GREAT Whernside is one of four mountains which ring the head of Wharfedale, of the four it is the highest at 704m (2,310ft). It is one of ‘Dales30’ mountains and a good challenge on variable terrain. It is best, and usually, climbed from Kettlewell, the eastern approaches most unpleasant.

Kettlewell is nestled under Great Whernside on the east side of the River Wharfe. The majority of the attractive stone buildings are clustered around the old coach road linking Wharfedale to Coverdale and has three pubs, a cafe and some local shops.

From the car park walk up the road to the east with the Blue Bell on your left. As you approach the sharp bend of the road carry straight on and cross a small bridge over Cam Gill Beck. Turn left on a farm track having crossed the river and after 200m a right turn heads up the mountainside.

The path climbs steeply over fields, through stone walls and on to one of the broad shoulders of Great Whernside. Be careful not to be distracted by the many farm tracks that criss cross the slopes. The path flattens after a 120m climb and ahead looms an isolated cluster of buildings.

This is Hag Dyke Scout Hostel, the neighbouring chapel being the highest in the country at 1,533 feet. The hostel is a fine place to stay not just for its fabulous location but also its character, 1700 is a rough estimate as to when the original building was built. Head past the hostel and through a stile before taking to the steep slopes ahead.

Having climbed through some rough ground (initially steep but soon becomes more gradual) the summit of Great Whernside comes as a bit of a surprise. It is a mass of boulders with a cairn and trig point in its centre. Mind you, it would not be a surprise if you had researched the translation of Great Whernside "hillside where millstones are got" and these are boulders of millstone grit. I enjoy this summit as much as any in the Dales.

From the summit take the path north. It is a fine plateau with steeper slopes to your left in to Wharfedale and very rough and featureless land to the right, eventually falling to the head of Nidderdale. After three-quarters of a mile walking north, pass a large stone shelter and then take the path which turns sharply left and steeply downhill next to a stone wall. Soon the path becomes less steep and passes through the wall (where it has collapsed and been replaced by a fence) and on to open hillside. The path continues just north of west and drops 150m to the road from Kettlewell to Coverdale.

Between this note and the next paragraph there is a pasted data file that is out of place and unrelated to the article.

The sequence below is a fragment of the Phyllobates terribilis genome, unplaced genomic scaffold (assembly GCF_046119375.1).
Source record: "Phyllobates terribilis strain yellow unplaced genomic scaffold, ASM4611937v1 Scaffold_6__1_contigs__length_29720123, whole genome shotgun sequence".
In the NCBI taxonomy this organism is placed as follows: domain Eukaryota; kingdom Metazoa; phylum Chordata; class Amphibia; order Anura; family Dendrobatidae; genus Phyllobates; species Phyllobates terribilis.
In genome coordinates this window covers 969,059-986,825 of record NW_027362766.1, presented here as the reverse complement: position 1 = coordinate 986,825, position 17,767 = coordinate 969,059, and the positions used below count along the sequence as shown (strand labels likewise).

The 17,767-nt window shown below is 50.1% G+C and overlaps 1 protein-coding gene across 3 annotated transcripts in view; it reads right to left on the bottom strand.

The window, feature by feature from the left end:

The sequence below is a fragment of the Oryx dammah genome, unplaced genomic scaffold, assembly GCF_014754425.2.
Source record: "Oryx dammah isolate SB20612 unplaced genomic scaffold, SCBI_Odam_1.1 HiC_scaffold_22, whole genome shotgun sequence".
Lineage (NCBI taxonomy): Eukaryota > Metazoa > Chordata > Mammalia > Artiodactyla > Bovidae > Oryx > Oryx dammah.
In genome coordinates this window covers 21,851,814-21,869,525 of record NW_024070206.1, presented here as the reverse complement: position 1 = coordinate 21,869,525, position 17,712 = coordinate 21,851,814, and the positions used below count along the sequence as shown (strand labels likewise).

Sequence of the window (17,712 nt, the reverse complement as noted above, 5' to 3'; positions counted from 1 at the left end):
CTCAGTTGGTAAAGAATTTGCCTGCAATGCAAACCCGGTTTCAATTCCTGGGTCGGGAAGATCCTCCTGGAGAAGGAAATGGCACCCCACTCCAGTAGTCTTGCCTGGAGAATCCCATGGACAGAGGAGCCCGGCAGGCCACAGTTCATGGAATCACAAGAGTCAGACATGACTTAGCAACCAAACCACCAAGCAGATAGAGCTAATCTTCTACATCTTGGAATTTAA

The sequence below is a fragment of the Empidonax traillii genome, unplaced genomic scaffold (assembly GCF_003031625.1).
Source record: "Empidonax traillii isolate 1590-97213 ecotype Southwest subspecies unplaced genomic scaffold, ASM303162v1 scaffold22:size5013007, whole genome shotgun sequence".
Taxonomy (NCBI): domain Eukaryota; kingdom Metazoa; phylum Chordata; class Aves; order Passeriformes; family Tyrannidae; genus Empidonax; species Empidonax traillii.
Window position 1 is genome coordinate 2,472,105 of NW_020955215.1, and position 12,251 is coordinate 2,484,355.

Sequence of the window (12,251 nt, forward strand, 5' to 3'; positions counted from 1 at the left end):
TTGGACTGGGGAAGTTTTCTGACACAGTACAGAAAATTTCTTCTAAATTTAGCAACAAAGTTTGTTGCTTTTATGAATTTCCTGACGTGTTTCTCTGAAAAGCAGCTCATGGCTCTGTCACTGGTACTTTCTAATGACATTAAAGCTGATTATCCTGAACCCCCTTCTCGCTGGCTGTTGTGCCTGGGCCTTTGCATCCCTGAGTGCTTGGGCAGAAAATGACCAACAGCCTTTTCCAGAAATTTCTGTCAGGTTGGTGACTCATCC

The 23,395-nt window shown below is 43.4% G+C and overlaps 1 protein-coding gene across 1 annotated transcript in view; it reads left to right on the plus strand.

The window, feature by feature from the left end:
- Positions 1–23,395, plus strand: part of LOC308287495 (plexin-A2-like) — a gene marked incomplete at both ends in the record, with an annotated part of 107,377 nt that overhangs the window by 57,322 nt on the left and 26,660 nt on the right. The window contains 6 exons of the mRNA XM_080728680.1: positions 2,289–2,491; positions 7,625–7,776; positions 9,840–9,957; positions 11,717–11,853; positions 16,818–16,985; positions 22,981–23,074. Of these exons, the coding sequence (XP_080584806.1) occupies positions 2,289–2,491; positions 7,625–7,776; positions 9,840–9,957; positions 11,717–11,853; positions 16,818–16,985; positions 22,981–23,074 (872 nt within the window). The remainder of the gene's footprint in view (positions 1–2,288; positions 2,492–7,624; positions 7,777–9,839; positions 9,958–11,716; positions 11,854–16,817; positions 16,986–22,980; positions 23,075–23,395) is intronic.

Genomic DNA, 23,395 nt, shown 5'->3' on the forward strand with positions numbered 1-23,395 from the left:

From the road there is a choice of routes, ahead and to the right a track climbs towards Buckden Pike (another of the Dales 30 mountains) whilst the easiest descent is via the road to Kettlewell. The best route is to cross the road and follow the path to the north of a stone wall that winds its way west on near level ground. The views are exceptional, particularly across to Birks and down Wharfedale. After three-quarters of a mile there is a meeting of paths and a signpost describing routes to Buckden Pike, Starbotton and your choice Kettlewell. From here the path improves and descends, soon turning in to a wide track, Top Mere Road. The track heads like an arrow for Kettlewell to end a good day’s walking.

Fact box:

Distance: Roughly 8 miles.

Height to Climb: 550m (1,800 feet)

Start: SD 968723. There is a large national park car park on entering the village from the south.

Difficulty: Hard. A steep climb to the summit. The descent to the road from Great Whernside is also steep and often wet.

Refreshments: 3 pubs and 2 cafes, all good.

Be Prepared: The route description and sketch map only provide a guide to the walk. You must take out and be able to read a map (O/S Explorer OL30) and in cloudy/misty conditions a compass. You must also wear the correct clothing and footwear for the outdoors. Whilst every effort is made to provide accurate information, walkers head out at their own risk. Please observe the Countryside Code and park sensibly.

Jonathan runs Where2walk, a walking company based in the Yorkshire Dales:

• He has published three books on walks in the Dales; ‘The Yorkshire 3 Peaks’, ‘The Dales 30’ mountains and the New ‘Walks without Stiles’ book.

• All (and more) are available direct from the Where2walk website.

• Book a Navigation Training day in Long Preston (Two Levels: Beginners or ‘Hill Skills’) First Available Date is May 27. also features 100’s of walks across Yorkshire and beyond, from easy strolls to harder climbs.